Louisiana law reflects the state legislature’s interest in protecting the health and safety of residents of rental property. For instance, landlords are required to warrant that a house is “suitable for the purpose for which it was leased” and that it is “free of vices or defects that prevent its use for that purpose.” La. C.C. art. 2696. The warranty extends even to problems that are not personally known to the landlord, though there is an obligation on the part of tenants to report any unsafe conditions. La. C.C. art. 2697. Some limited waivers of this warranty are permitted, but only by “clear and unambiguous language that is brought to the
attention of the lessee.” La. C.C. art. 2699. So strong is the state’s intent to protect tenants that the law imposes strict liability on a landlord for damages that arise from defects to the property. To prevail against a landlord, the tenant must only prove that the landlord had control over the thing that caused injury; the thing that caused injury suffered from a condition that created an “unreasonable risk of harm”; and that the condition caused the tenant’s injury. In fact, the landlord’s liability is based entirely on his status as the landlord, not his personal fault. Thus, a landlord’s “lack of knowledge regarding a [particular] defect is inconsequential.”
A case that recently came before the Second Circuit Court of Appeal demonstrates the operation of this statutory warranty. In 2000, Antonio Wells, Sr. signed a lease to rent a house on Julia Avenue in Bossier City from William Norris. Wells’s family, who lived with him in the house, included his wife, Amanda, and three children: Amber, Antinio Jr., and Arquisia. When the family moved in, several electrical outlets were not working. Wells and his wife got into the habit of using extension cords to power lights and other appliances in the home that were not located near working outlets. Discovered later was the fact that many of the 20-amp fuses in the home’s fuse panel had been replaced with 30-amp fuses to prevent overloads; this caused excessive heat to build up in the circuits. Around lunch time on July 1, 2001, the house caught fire when an air conditioner overloaded a circuit with an altered fuse and ignited. The Bossier City Fire Department responded and extinguished the fire, but, tragically, not before Arquisia was killed and both Amber Antonio Jr. were severely injured. Wells filed suit against the landlord, Norris, in June of 2002. Wells alleged that Norris was strictly liable for the damages sustained by him and his family in the fire. A trial was held in March, 2010 in which the trial judge, without oral or written reasoning, ruled in favor of Wells and awarded $207,572.79 in damages. Norris appealed.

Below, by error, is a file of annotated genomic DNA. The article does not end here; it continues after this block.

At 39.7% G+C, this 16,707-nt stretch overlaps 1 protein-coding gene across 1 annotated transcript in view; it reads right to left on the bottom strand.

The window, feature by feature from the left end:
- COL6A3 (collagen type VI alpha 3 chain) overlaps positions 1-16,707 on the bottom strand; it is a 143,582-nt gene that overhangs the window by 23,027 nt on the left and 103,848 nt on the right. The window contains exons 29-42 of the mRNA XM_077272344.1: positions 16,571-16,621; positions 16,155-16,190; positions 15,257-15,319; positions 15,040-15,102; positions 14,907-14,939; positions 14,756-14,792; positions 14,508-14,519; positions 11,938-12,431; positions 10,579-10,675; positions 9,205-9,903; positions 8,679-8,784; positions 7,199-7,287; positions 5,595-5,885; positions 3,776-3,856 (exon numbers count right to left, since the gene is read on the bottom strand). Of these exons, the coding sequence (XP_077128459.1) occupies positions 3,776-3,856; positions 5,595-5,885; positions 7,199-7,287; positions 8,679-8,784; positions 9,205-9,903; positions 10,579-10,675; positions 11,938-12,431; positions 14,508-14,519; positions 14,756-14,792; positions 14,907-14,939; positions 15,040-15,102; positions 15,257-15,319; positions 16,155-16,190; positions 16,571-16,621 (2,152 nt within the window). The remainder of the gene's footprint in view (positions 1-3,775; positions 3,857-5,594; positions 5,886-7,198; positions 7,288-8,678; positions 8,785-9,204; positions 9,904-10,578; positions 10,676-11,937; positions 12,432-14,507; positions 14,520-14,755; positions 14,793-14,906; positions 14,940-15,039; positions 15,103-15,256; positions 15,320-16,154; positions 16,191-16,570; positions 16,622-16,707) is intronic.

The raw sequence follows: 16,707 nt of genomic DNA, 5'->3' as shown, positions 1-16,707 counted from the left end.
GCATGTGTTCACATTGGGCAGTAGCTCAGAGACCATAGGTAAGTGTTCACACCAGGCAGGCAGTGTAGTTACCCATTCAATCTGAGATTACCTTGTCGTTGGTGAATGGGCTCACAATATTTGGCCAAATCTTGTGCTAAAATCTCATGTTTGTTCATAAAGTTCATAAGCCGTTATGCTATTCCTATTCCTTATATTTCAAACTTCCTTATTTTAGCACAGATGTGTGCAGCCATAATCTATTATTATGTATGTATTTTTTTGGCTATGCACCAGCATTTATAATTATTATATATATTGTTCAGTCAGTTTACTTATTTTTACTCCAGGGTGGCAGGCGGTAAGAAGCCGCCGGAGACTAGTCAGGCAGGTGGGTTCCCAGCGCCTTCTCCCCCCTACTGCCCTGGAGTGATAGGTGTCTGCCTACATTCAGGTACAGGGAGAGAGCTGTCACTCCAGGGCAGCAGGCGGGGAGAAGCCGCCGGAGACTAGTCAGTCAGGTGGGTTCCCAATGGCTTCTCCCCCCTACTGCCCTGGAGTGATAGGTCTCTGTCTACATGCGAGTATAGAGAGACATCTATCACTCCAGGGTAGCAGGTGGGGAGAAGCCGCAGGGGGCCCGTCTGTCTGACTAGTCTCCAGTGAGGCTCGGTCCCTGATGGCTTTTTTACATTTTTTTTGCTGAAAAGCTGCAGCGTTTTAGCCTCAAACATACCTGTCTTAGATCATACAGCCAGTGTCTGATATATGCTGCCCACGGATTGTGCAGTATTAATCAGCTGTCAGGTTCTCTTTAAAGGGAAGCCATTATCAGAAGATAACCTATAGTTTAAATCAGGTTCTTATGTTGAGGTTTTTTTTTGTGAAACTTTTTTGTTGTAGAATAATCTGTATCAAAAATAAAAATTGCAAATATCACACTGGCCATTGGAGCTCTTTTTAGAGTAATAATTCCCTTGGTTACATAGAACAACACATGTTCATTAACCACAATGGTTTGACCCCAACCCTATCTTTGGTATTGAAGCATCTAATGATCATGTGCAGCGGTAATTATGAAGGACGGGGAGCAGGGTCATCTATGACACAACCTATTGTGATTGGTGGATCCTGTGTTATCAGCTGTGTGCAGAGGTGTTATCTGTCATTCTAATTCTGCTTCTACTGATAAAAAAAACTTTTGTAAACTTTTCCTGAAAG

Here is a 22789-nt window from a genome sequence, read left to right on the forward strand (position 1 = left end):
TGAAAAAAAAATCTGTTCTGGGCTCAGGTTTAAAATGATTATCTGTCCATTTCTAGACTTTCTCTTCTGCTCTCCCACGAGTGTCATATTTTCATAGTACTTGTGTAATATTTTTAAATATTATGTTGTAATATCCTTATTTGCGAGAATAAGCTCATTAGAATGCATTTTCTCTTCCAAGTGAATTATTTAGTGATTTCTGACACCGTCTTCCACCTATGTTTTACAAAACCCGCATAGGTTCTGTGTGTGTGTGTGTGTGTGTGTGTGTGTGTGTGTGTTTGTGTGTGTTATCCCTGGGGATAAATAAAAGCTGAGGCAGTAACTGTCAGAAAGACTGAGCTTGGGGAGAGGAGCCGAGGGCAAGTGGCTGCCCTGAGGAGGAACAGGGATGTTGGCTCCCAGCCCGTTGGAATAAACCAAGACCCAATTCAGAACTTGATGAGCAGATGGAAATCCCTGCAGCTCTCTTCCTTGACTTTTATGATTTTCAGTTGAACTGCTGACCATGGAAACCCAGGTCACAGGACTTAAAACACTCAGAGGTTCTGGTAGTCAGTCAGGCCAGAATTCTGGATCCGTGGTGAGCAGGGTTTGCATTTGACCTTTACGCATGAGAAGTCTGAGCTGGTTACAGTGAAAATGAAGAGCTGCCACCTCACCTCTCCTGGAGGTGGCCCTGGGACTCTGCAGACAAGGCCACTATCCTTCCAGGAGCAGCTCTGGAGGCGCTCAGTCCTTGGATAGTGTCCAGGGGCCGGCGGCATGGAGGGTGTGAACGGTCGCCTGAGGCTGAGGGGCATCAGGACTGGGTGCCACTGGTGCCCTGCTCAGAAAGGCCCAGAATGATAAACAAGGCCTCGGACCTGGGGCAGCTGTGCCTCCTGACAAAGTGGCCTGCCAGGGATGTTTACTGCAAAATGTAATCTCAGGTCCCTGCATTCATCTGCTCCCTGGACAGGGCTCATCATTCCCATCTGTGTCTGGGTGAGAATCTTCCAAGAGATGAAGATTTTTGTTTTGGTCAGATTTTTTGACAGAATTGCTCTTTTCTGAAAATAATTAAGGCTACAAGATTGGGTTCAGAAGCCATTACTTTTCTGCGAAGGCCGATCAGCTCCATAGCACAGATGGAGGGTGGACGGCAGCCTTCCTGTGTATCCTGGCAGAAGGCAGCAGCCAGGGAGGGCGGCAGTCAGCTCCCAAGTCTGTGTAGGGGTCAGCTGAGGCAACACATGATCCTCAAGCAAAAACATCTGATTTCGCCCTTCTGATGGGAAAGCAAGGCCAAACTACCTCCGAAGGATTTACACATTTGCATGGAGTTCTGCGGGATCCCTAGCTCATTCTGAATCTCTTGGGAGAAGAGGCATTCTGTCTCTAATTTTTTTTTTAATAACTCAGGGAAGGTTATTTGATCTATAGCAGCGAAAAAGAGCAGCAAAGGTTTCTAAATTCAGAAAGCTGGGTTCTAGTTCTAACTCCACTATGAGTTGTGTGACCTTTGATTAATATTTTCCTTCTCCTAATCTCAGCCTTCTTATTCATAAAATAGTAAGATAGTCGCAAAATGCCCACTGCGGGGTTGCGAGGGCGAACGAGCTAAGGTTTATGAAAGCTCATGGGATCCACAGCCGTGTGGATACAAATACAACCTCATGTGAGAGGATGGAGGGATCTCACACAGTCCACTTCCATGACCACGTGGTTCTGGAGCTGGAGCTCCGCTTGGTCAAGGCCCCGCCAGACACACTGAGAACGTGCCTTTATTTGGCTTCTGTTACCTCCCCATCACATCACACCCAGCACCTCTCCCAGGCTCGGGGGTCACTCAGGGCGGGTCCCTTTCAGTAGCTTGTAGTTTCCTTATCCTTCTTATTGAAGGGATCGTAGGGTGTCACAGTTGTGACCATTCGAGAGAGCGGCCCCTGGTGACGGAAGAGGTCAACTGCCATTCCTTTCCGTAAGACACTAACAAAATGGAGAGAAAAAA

Norris’s primary argument on appeal was that the trial judge misapplied the Louisiana code related to landlord liability. He pointed to the provision in Wells’s lease that required him to “keep and maintain the House and appurtenances in good and sanitary condition and repair during the term of this Lease.” Norris argued that this language was “clear and unequivocal” and therefore served as a waiver of strict liability on his part under La. C.C. art. 2699. The court disagreed. In its view, Wells’s agreement to “maintain the house in good repair” did not “equate to his assumption of responsibility for the condition” of the entire premises. In addition, the court found that “no language existed anywhere [in the lease] amounting to a clear and unambiguous waiver of the warranty against vices and defects.” Accordingly, the court upheld the trial judge’s award of damages to the Wells family.
A number of the cases we have examined on this blog have turned on the language of a controlling document, such as an insurance policy. Although the court’s reading of the lease in the Wells case turned out favorably for the Wells family, it would not be difficult to imagine another, similar case where a landlord had inserted a provision that was sufficiently “clear and unequivocal” to waive his liability for life-endangering defects in the property.
If you have been injured due to unsafe conditions on the home or apartment you rent, contact the Berniard Law Firm today at 1-866-574-8005. Speak with a lawyer who can help you understand your rights and obtain the recovery you deserve.